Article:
China's large banks wary on govt's plan for bad loans

The Pak Banker - - COMPANIES/BOSS -

China's pro­posal to deal with a po­ten­tial bad-loan cri­sis by hav­ing banks con­vert their soured debt into eq­uity is meet­ing with un­ex­pected re­sis­tance from some of the big­gest po­ten­tial ben­e­fi­cia­ries of the plan -- the coun­try's large banks.

Asked about the plan at the Boao Fo­rum last week, China Con­struc­tion Bank Corp. Chair­man Wang Hongzhang said he needs to think of his share­hold­ers and wouldn't want to see a plan that sim­ply con­verted "bad debt into bad eq­uity."

China Citic Bank Corp.'s Vice Pres­i­dent Sun Deshun said at a press con­fer­ence last week that any com­pul­sory con­ver­sion of debt into eq­uity would have to be capped. And Bank of China Ltd. Chair­man Tian Guoli said in Boao that it's "hard to eval­u­ate" how ef­fec­tive debte­quity swaps will be, as so much has changed in China since the tool was used to bail out the bank­ing sys­tem dur­ing a pre­vi­ous cri­sis in the late 1990s.

Be­hind the cau­tion is a lack of clar­ity about how ex­actly the gov­ern­ment will pro­ceed with the con­ver­sion of up to 1.27 tril­lion yuan ($195 bil­lion) of bad debt owed to the banks mostly by the coun­try's lum­ber­ing state-owned en­ter­prises, and -cru­cially -- about the level of sup­port that will be avail­able from the state. Bank of Com­mu­ni­ca­tions Co., the first of China's large banks to re­port 2015 earn­ings, said Tues­day it nearly dou­bled its bad-debt pro­vi­sions in the fourth quar­ter of last year to 7.5 bil­lion yuan.

With­out back­ing from the gov­ern­ment, in the form of cash in­jec­tions or eas­ier cap­i­tal rules for the banks, any debte­quity swaps would sim­ply shift the bad­loan prob­lem from the SOEs to the banks, with po­ten­tially dis­as­trous con­se­quences for the sta­bil­ity of the na­tion's lenders. On the other hand it will be po­lit­i­cally im­pos­si­ble to re­peat the ap­proach used in 1999 and again in 2004, when Chi­nese tax­pay­ers ef­fec­tively un­der­wrote the bailouts, leav­ing the banks un­scathed.

"You can't kill three birds with one stone," said Mu Hua, a Guangzhou-based an­a­lyst at Guangfa Se­cu­ri­ties Co., re­fer­ring to the need to bal­ance the need to fix bank and SOE bad loans while pro­tect­ing the in­ter­ests of Chi­nese tax­pay­ers. "Vol­un­tary swaps won't scale up un­less the gov­ern­ment of­fers enough in­cen­tive, such as low­er­ing the risk weight­ing or set­ting up a plat­form for banks to dump the stakes."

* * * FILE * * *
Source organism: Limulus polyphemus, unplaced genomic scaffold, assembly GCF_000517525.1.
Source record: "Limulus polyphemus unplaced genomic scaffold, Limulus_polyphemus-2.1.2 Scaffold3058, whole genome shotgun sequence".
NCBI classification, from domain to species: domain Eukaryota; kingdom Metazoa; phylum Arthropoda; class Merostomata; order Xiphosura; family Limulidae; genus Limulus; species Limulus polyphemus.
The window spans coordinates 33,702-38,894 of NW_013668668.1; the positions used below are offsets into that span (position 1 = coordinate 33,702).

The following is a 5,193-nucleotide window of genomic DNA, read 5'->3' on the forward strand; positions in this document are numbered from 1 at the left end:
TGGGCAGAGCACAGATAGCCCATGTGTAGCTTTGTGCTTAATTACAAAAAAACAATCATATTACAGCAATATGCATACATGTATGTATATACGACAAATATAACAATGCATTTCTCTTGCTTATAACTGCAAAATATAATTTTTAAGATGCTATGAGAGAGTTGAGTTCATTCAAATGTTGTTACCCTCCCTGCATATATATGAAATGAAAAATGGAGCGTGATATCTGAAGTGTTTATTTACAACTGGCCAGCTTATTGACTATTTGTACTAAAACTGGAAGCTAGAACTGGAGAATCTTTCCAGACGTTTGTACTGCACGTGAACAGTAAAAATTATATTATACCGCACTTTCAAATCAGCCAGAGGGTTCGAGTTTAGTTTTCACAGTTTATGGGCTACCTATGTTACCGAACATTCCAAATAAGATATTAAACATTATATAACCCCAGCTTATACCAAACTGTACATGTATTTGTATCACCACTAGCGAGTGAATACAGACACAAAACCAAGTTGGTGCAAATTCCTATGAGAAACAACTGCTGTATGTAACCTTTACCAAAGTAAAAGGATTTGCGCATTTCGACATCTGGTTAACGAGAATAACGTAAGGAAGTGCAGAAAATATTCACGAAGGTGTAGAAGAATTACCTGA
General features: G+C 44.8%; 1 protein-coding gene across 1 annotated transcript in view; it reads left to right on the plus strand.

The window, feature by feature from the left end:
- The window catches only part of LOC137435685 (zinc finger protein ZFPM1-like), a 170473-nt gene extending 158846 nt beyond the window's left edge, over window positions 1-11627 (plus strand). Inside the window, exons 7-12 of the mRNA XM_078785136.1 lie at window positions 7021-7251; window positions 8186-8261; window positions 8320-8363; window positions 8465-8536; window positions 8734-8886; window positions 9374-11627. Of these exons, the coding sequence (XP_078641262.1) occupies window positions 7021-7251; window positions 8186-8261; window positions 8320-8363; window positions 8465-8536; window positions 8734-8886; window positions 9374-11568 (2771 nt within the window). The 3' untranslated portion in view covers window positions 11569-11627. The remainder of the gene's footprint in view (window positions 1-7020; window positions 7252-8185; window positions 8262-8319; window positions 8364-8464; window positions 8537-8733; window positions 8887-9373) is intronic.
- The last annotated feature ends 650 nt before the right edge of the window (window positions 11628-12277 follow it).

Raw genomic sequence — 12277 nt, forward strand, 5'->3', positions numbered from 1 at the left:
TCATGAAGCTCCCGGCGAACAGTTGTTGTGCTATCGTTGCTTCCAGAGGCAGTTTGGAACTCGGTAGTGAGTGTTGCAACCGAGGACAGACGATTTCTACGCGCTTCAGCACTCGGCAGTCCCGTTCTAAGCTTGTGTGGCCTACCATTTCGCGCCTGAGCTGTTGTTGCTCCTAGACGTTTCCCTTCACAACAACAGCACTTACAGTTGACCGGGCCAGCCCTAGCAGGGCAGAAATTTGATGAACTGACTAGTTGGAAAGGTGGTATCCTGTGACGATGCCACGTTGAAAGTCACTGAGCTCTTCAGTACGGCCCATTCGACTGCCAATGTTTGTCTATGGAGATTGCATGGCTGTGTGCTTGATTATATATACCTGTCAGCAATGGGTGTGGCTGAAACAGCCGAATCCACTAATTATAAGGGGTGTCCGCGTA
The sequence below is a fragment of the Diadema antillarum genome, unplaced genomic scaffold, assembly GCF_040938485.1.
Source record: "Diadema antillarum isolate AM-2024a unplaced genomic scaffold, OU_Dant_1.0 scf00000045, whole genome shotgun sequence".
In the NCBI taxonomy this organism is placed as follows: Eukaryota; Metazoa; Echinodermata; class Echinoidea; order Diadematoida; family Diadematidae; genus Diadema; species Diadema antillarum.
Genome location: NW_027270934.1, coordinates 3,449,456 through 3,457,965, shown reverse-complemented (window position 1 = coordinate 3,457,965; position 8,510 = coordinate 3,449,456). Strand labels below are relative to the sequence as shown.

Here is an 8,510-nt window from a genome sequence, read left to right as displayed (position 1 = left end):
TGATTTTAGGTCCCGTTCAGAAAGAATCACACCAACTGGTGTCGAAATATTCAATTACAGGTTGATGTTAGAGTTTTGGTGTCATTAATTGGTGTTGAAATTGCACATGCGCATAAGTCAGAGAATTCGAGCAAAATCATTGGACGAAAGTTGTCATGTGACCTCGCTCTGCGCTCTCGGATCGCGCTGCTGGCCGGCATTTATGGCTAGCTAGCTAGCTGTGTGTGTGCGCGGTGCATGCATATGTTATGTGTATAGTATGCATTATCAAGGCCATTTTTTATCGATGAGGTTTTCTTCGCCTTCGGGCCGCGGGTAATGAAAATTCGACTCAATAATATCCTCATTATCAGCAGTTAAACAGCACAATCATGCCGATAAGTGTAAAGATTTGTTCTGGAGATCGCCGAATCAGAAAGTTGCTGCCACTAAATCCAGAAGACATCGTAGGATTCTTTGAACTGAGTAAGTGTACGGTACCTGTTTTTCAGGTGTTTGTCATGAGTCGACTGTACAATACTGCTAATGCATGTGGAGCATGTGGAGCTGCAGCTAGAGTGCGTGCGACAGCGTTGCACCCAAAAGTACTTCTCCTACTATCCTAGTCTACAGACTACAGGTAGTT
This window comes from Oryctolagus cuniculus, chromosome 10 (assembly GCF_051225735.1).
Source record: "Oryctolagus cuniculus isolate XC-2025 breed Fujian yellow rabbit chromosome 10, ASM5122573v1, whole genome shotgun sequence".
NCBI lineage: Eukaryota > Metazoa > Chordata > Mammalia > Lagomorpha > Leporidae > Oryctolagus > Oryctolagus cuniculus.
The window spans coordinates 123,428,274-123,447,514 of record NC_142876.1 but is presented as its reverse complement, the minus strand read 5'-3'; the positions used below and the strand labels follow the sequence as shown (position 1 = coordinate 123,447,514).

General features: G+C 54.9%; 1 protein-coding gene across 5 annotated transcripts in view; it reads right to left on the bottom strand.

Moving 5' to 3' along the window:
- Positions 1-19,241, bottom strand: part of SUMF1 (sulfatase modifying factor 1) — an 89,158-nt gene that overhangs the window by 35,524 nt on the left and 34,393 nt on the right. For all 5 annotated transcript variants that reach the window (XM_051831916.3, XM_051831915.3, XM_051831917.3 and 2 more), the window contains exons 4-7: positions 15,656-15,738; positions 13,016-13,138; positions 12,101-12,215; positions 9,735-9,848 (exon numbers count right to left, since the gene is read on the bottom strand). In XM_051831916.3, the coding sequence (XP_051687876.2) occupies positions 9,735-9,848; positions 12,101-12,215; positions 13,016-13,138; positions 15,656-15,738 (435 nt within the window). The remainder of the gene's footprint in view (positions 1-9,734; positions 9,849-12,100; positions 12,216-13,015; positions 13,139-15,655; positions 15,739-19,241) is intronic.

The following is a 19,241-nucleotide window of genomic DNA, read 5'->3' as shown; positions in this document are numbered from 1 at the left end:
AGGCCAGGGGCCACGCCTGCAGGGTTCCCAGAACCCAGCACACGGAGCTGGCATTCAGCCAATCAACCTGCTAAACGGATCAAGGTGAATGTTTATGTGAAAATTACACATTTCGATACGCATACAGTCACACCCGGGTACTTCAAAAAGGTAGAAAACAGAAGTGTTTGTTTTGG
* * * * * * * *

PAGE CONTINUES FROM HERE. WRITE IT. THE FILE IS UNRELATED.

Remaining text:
The dis­cus­sion of debt-eq­uity swaps comes as China's pol­i­cy­mak­ers scram­ble for ways to cut cor­po­rate lever­age that has climbed to a record high, and to clean up the mount­ing tally of bad loans on the banks' books. Premier Li Ke­qiang said at the Na­tional Peo­ple's Congress ear­lier this month that the coun­try may use the swaps to cut the lever­age ra­tio of Chi­nese com­pa­nies and to mit­i­gate fi­nan­cial risks.

Un­der cur­rent reg­u­la­tions, banks face a puni­tive risk weight­ing of 1,250 per­cent for any eq­uity they hold in in­dus­trial or com­mer­cial com­pa­nies, though the amount of cap­i­tal they have to hold drops to 400 per­cent of the value of the as­sets if they ob­tain spe­cial ap­proval from the State Coun­cil. Even at the lower rate, it's well above the 250 per­cent weight­ing for bad loans, mean­ing that banks would have to raise large amounts of ex­tra cap­i­tal if they swap SOE debt for eq­uity on any scale.

"China banks' bal­ance sheets are not set up well to hold onto large amount of eq­ui­ties in in­dus­trial firms, which is why the CBRC is cau­tious and banks hardly hold any eq­ui­ties," said Matthew Smith, a Shang­hai-based an­a­lyst at Mac­quarie Group Ltd. "If that's the part one of a longer-term game to pro­vid­ing some relief to the dis­tressed bor­row­ers, the banks are not go­ing to end up hold­ing onto the swapped eq­uity. There has to be some plat­form to off­load this stuff."

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